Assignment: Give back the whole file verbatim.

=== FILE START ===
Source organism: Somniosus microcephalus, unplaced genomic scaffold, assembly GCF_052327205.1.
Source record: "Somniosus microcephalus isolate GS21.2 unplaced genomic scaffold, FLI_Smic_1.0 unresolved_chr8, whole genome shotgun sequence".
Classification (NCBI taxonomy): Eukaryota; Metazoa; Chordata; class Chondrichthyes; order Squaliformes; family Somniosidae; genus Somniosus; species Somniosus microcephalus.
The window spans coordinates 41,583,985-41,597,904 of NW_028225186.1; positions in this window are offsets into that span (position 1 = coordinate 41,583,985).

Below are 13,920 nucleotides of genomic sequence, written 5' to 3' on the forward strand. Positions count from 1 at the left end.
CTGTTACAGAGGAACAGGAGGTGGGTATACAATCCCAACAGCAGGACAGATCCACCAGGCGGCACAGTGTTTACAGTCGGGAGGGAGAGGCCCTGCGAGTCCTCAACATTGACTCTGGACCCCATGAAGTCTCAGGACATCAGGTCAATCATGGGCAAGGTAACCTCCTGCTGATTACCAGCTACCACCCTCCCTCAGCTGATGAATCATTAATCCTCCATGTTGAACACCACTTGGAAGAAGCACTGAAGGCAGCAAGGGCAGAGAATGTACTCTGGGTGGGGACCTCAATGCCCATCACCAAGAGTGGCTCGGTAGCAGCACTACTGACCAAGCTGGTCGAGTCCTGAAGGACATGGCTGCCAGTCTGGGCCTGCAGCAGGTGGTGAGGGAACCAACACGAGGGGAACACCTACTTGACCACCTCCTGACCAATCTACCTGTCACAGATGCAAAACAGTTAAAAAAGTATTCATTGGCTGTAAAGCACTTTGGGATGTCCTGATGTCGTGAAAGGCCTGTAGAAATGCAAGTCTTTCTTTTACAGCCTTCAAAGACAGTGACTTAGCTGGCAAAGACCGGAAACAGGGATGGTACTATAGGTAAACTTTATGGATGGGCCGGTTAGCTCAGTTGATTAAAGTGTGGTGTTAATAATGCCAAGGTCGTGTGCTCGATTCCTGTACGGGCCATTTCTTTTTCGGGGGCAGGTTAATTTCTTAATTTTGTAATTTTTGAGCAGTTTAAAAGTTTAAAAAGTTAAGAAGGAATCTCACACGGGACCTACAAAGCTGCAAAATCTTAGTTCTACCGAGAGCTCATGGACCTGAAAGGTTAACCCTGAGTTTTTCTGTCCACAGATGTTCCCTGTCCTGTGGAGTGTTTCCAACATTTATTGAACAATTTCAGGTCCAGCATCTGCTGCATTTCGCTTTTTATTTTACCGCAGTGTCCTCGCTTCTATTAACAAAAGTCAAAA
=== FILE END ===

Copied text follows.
Source organism: Somniosus microcephalus, unplaced genomic scaffold, assembly GCF_052327205.1.
Source record: "Somniosus microcephalus isolate GS21.2 unplaced genomic scaffold, FLI_Smic_1.0 unresolved_chr8, whole genome shotgun sequence".
Classification (NCBI taxonomy): Eukaryota; Metazoa; Chordata; class Chondrichthyes; order Squaliformes; family Somniosidae; genus Somniosus; species Somniosus microcephalus.
The window spans coordinates 41,583,985-41,597,904 of NW_028225186.1; positions in this window are offsets into that span (position 1 = coordinate 41,583,985).

Below are 13,920 nucleotides of genomic sequence, written 5' to 3' on the forward strand. Positions count from 1 at the left end.
CTGTTACAGAGGAACAGGAGGTGGGTATACAATCCCAACAGCAGGACAGATCCACCAGGCGGCACAGTGTTTACAGTCGGGAGGGAGAGGCCCTGCGAGTCCTCAACATTGACTCTGGACCCCATGAAGTCTCAGGACATCAGGTCAATCATGGGCAAGGTAACCTCCTGCTGATTACCAGCTACCACCCTCCCTCAGCTGATGAATCATTAATCCTCCATGTTGAACACCACTTGGAAGAAGCACTGAAGGCAGCAAGGGCAGAGAATGTACTCTGGGTGGGGACCTCAATGCCCATCACCAAGAGTGGCTCGGTAGCAGCACTACTGACCAAGCTGGTCGAGTCCTGAAGGACATGGCTGCCAGTCTGGGCCTGCAGCAGGTGGTGAGGGAACCAACACGAGGGGAACACCTACTTGACCACCTCCTGACCAATCTACCTGTCACAGATGCAAAACAGTTAAAAAAGTATTCATTGGCTGTAAAGCACTTTGGGATGTCCTGATGTCGTGAAAGGCCTGTAGAAATGCAAGTCTTTCTTTTACAGCCTTCAAAGACAGTGACTTAGCTGGCAAAGACCGGAAACAGGGATGGTACTATAGGTAAACTTTATGGATGGGCCGGTTAGCTCAGTTGATTAAAGTGTGGTGTTAATAATGCCAAGGTCGTGTGCTCGATTCCTGTACGGGCCATTTCTTTTTCGGGGGCAGGTTAATTTCTTAATTTTGTAATTTTTGAGCAGTTTAAAAGTTTAAAAAGTTAAGAAGGAATCTCACACGGGACCTACAAAGCTGCAAAATCTTAGTTCTACCGAGAGCTCATGGACCTGAAAGGTTAACCCTGAGTTTTTCTGTCCACAGATGTTCCCTGTCCTGTGGAGTGTTTCCAACATTTATTGAACAATTTCAGGTCCAGCATCTGCTGCATTTCGCTTTTTATTTTACCGCAGTGTCCTCGCTTCTATTAACAAAAGTCAAAA